Reading list: our new favourite books

Green by Jason Chongue (Hardie Grant, $37)
Move over, yoga — thanks to the patience and practice it requires, many urbanites are turning to gardening as a remedy to the rush, rush, rush. Nothing makes you feel more grounded than actually putting your hands in the dirt and, just like tree pose, helping plants to flourish isn’t as tricky as it looks. Melbourne founder of The Plant Society Jason Chongue notes that with space at a premium in our cities and homes, man-made is often prioritised over nature, but says you don’t need a backyard to own plants that bring you daily joy. Every page of his guide to growing greenery in smaller homes and offices is inspirational and informative, but it’s chapters four and five that will carry you through, with their solid advice and casualty-preventing suggestions. Jason has 400-plus thriving plants at his place, so you can take his words for it. 

MAIN IMAGE Choose plants with textures and growth habits that relate to the design elements in your home. TOP Styling aids can let plants breathe visually, while raising them up to their optimal light conditions. ABOVE Potted gardens are about balance, achieved here with a mix of short and tall plants. Photography by Armelle Habib.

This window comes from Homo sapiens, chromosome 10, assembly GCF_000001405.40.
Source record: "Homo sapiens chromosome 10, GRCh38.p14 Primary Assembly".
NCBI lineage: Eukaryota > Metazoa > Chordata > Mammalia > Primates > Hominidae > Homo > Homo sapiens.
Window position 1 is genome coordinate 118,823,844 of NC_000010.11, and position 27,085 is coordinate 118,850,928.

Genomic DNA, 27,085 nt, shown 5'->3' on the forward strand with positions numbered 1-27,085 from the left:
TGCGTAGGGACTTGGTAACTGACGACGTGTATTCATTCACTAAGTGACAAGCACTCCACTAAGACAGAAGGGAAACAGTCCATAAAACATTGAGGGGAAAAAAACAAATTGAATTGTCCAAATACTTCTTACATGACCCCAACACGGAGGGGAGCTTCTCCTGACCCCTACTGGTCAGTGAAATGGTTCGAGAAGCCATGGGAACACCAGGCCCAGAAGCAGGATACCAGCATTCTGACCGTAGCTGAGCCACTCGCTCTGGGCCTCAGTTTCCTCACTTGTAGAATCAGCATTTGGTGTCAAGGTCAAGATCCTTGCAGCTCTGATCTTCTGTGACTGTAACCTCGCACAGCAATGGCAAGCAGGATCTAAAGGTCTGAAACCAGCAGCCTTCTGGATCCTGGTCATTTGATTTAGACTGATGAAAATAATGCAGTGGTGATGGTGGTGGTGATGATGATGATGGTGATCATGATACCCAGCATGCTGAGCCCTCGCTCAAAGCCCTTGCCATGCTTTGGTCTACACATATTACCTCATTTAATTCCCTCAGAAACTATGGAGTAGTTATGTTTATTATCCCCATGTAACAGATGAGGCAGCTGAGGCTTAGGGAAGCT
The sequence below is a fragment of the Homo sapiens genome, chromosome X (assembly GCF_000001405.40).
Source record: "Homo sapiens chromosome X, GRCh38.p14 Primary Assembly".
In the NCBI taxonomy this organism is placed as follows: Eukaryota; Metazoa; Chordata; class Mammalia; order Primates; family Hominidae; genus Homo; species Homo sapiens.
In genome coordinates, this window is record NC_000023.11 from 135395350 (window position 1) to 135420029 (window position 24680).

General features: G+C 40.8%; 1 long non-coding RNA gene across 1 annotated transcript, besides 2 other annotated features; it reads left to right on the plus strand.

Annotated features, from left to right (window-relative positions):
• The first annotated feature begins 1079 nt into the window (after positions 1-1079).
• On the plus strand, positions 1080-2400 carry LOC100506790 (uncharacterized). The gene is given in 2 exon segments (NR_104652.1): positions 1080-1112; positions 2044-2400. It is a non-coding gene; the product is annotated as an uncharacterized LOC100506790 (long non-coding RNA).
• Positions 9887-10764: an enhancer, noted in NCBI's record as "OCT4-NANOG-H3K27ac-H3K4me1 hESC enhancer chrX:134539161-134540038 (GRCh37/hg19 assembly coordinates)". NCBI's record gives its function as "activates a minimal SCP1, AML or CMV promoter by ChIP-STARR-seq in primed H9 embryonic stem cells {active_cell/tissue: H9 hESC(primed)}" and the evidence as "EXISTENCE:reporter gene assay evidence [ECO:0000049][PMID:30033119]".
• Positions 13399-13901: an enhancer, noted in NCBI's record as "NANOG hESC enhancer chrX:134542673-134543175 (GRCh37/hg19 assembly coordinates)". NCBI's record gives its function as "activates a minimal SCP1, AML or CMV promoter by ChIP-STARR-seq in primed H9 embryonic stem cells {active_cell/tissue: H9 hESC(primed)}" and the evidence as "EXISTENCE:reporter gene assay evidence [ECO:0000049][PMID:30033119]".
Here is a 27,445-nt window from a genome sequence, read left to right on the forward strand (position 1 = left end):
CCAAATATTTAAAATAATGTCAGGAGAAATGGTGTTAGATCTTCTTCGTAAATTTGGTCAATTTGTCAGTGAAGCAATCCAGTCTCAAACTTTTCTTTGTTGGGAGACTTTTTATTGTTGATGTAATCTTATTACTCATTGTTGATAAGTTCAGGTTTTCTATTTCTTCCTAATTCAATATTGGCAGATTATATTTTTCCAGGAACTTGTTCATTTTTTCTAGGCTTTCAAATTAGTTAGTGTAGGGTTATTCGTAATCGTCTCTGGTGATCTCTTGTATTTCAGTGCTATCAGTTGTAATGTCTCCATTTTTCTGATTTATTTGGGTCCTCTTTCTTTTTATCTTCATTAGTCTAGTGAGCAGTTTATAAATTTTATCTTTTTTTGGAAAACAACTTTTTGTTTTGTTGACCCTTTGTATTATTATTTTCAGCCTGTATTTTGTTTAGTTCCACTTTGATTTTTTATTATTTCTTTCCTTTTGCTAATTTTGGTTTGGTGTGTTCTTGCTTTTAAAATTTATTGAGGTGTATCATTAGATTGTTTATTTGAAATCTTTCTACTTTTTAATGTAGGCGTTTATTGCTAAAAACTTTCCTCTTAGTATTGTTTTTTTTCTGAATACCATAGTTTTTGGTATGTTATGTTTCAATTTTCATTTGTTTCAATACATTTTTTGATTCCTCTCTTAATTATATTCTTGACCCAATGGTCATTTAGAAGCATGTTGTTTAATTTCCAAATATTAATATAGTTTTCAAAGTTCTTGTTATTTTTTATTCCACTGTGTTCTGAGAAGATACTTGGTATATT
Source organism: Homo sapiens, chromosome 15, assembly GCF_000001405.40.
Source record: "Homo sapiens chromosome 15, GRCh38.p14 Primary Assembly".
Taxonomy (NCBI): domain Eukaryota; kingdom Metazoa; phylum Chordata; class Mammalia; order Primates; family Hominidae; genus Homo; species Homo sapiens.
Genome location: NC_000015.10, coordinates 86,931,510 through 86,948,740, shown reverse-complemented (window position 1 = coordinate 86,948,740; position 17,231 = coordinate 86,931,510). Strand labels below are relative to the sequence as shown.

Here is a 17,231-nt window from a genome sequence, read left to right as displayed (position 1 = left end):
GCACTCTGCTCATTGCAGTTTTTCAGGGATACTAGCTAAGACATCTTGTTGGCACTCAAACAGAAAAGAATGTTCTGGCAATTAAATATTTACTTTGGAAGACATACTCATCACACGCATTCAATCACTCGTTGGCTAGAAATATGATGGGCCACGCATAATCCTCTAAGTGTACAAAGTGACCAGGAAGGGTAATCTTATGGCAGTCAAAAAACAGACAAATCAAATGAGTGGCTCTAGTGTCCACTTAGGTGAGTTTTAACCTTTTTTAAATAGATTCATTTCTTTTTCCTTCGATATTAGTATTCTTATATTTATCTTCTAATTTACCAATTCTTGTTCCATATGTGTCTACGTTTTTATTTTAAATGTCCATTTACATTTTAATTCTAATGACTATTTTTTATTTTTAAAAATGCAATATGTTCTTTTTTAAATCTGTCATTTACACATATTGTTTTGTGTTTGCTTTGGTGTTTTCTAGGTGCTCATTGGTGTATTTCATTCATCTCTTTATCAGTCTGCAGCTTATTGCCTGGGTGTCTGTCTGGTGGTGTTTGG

The Essence (Gestalten, $120)
What do Hollywood, the internet and the climate crisis smell like? How does our olfactory system even work, what’s involved in the creation of perfume and where does the civet cat come in? So many crucial questions are answered in this meticulously researched read. Making sense of the mysterious power of fragrance, it examines science, history and culture to shed light on aromas’ visceral allure. Like the captivating whiff of an indelible moment past, it’s so absorbing, it’ll stop you in your tracks.

Inspired by Nature by Hans Blomquist (Ryland Peters & Small, $50)
Swedish art director and interior stylist Hans began his career at Ikea but today is in hot demand globally for his wild and wonderfully rustic aesthetic that’s the antithesis of ‘catalogue’. The garden of his childhood home backed onto a forest and instilled in him the deep love of nature that’s become a signature of his work. Here, he instructs how to infuse our houses with charm using items as accessible as dried grass.

The Home Upgrade (Gestalten, $65)
It takes imagination to renovate and can often be easier to start anew, but the rewards of reviving lovely bones are immense. The intriguing projects in this book take us around the world to former thises and thats converted into current masterpieces. They’ll open your mind to the architectural potential that lies within almost everything.

Words Philippa Prentice

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